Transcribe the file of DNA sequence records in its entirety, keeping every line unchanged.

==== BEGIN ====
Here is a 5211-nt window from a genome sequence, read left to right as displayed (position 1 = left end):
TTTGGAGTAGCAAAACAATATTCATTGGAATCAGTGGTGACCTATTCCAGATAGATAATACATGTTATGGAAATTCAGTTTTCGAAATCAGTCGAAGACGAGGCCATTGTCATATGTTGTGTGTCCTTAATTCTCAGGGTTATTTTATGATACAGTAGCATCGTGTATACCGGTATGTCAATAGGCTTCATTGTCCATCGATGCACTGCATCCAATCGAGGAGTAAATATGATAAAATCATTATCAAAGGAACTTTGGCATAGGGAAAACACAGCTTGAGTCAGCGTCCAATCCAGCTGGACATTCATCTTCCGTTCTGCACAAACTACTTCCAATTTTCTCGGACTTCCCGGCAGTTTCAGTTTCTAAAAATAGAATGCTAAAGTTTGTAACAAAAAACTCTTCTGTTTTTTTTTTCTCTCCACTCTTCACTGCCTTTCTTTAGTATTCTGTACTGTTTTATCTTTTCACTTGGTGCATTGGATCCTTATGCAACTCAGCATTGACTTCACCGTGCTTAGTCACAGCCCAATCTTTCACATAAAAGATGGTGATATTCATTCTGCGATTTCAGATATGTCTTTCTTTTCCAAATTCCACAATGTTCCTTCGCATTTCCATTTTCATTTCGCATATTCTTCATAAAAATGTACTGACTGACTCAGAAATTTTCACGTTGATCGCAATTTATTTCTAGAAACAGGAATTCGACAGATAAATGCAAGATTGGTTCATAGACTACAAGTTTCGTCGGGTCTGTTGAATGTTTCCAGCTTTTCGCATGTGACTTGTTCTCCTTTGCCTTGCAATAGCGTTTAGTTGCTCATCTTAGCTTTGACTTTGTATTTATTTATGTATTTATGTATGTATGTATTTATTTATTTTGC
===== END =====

Here is a 5211-nt window from a genome sequence, read left to right as displayed (position 1 = left end):
TTTGGAGTAGCAAAACAATATTCATTGGAATCAGTGGTGACCTATTCCAGATAGATAATACATGTTATGGAAATTCAGTTTTCGAAATCAGTCGAAGACGAGGCCATTGTCATATGTTGTGTGTCCTTAATTCTCAGGGTTATTTTATGATACAGTAGCATCGTGTATACCGGTATGTCAATAGGCTTCATTGTCCATCGATGCACTGCATCCAATCGAGGAGTAAATATGATAAAATCATTATCAAAGGAACTTTGGCATAGGGAAAACACAGCTTGAGTCAGCGTCCAATCCAGCTGGACATTCATCTTCCGTTCTGCACAAACTACTTCCAATTTTCTCGGACTTCCCGGCAGTTTCAGTTTCTAAAAATAGAATGCTAAAGTTTGTAACAAAAAACTCTTCTGTTTTTTTTTTCTCTCCACTCTTCACTGCCTTTCTTTAGTATTCTGTACTGTTTTATCTTTTCACTTGGTGCATTGGATCCTTATGCAACTCAGCATTGACTTCACCGTGCTTAGTCACAGCCCAATCTTTCACATAAAAGATGGTGATATTCATTCTGCGATTTCAGATATGTCTTTCTTTTCCAAATTCCACAATGTTCCTTCGCATTTCCATTTTCATTTCGCATATTCTTCATAAAAATGTACTGACTGACTCAGAAATTTTCACGTTGATCGCAATTTATTTCTAGAAACAGGAATTCGACAGATAAATGCAAGATTGGTTCATAGACTACAAGTTTCGTCGGGTCTGTTGAATGTTTCCAGCTTTTCGCATGTGACTTGTTCTCCTTTGCCTTGCAATAGCGTTTAGTTGCTCATCTTAGCTTTGACTTTGTATTTATTTATGTATTTATGTATGTATGTATTTATTTATTTTGC